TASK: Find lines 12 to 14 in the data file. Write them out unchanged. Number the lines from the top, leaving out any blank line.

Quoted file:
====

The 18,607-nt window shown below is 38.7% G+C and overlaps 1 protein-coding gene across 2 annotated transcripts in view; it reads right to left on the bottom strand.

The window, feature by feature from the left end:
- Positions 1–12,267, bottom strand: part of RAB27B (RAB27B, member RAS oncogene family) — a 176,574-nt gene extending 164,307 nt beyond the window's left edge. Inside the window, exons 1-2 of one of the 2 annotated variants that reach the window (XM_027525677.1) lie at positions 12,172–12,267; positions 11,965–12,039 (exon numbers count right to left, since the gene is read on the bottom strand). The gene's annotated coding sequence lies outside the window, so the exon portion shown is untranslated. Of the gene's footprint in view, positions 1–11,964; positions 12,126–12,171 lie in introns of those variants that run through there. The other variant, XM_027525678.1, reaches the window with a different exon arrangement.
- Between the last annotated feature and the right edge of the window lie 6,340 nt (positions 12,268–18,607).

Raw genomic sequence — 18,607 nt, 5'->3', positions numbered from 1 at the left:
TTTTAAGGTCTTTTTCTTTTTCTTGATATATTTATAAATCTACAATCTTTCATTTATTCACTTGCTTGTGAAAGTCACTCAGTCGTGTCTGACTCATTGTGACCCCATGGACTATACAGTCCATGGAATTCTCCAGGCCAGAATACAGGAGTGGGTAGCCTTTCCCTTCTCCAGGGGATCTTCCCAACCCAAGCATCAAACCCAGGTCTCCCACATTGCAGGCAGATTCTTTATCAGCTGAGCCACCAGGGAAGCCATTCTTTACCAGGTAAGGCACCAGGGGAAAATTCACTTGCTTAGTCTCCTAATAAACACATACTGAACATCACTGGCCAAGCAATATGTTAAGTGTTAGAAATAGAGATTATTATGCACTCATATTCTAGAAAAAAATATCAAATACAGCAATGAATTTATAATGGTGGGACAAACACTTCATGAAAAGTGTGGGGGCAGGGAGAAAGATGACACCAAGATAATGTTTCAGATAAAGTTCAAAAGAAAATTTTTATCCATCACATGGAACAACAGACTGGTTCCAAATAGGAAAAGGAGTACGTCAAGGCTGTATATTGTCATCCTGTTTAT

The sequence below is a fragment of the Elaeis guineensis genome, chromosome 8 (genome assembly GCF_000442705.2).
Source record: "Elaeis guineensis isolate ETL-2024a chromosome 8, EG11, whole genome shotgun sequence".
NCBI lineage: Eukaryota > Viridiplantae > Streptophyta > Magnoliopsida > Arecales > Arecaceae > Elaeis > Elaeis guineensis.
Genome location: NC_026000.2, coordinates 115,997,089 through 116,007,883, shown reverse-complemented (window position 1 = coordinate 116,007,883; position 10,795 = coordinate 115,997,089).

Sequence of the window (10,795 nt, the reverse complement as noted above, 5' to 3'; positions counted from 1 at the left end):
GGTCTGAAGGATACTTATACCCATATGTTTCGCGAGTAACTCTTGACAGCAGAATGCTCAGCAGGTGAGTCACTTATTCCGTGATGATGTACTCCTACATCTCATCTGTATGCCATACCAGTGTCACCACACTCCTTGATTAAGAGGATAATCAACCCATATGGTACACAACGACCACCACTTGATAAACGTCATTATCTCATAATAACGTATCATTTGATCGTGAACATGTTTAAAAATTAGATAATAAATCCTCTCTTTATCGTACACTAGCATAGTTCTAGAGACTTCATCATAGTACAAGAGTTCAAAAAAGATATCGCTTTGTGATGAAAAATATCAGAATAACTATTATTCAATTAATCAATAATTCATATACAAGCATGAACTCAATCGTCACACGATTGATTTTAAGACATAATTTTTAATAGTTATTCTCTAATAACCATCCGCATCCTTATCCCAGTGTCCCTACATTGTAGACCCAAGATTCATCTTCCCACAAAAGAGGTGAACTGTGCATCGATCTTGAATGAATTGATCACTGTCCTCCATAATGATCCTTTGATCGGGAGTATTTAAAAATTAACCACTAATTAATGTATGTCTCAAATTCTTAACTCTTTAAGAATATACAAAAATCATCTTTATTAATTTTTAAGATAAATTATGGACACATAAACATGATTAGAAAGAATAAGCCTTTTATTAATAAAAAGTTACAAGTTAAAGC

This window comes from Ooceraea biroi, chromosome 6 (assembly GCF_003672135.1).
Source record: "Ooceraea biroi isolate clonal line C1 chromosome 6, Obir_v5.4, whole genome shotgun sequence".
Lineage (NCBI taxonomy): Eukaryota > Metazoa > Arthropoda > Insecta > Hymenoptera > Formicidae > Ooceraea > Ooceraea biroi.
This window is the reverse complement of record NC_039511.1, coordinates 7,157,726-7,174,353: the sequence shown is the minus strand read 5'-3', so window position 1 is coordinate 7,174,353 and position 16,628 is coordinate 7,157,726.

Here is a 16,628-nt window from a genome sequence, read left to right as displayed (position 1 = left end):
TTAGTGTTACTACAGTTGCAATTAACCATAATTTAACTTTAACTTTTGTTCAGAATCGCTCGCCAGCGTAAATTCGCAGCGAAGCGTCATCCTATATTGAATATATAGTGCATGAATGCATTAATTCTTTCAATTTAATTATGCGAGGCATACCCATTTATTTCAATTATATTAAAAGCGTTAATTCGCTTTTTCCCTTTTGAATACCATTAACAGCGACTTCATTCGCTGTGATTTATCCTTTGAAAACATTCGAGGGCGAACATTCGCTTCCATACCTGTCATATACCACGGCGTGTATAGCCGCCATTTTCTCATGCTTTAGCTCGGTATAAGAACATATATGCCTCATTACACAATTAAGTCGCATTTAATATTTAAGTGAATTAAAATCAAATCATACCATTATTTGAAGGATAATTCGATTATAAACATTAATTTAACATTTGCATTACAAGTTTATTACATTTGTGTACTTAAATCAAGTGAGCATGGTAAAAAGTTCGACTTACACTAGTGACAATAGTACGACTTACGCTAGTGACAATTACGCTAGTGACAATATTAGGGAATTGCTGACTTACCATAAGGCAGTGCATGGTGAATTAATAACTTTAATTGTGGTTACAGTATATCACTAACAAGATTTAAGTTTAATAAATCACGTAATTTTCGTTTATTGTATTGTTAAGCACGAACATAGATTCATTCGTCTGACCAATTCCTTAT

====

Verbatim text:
GGTCTGAAGGATACTTATACCCATATGTTTCGCGAGTAACTCTTGACAGCAGAATGCTCAGCAGGTGAGTCACTTATTCCGTGATGATGTACTCCTACATCTCATCTGTATGCCATACCAGTGTCACCACACTCCTTGATTAAGAGGATAATCAACCCATATGGTACACAACGACCACCACTTGATAAACGTCATTATCTCATAATAACGTATCATTTGATCGTGAACATGTTTAAAAATTAGATAATAAATCCTCTCTTTATCGTACACTAGCATAGTTCTAGAGACTTCATCATAGTACAAGAGTTCAAAAAAGATATCGCTTTGTGATGAAAAATATCAGAATAACTATTATTCAATTAATCAATAATTCATATACAAGCATGAACTCAATCGTCACACGATTGATTTTAAGACATAATTTTTAATAGTTATTCTCTAATAACCATCCGCATCCTTATCCCAGTGTCCCTACATTGTAGACCCAAGATTCATCTTCCCACAAAAGAGGTGAACTGTGCATCGATCTTGAATGAATTGATCACTGTCCTCCATAATGATCCTTTGATCGGGAGTATTTAAAAATTAACCACTAATTAATGTATGTCTCAAATTCTTAACTCTTTAAGAATATACAAAAATCATCTTTATTAATTTTTAAGATAAATTATGGACACATAAACATGATTAGAAAGAATAAGCCTTTTATTAATAAAAAGTTACAAGTTAAAGC

This window comes from Ooceraea biroi, chromosome 6 (assembly GCF_003672135.1).
Source record: "Ooceraea biroi isolate clonal line C1 chromosome 6, Obir_v5.4, whole genome shotgun sequence".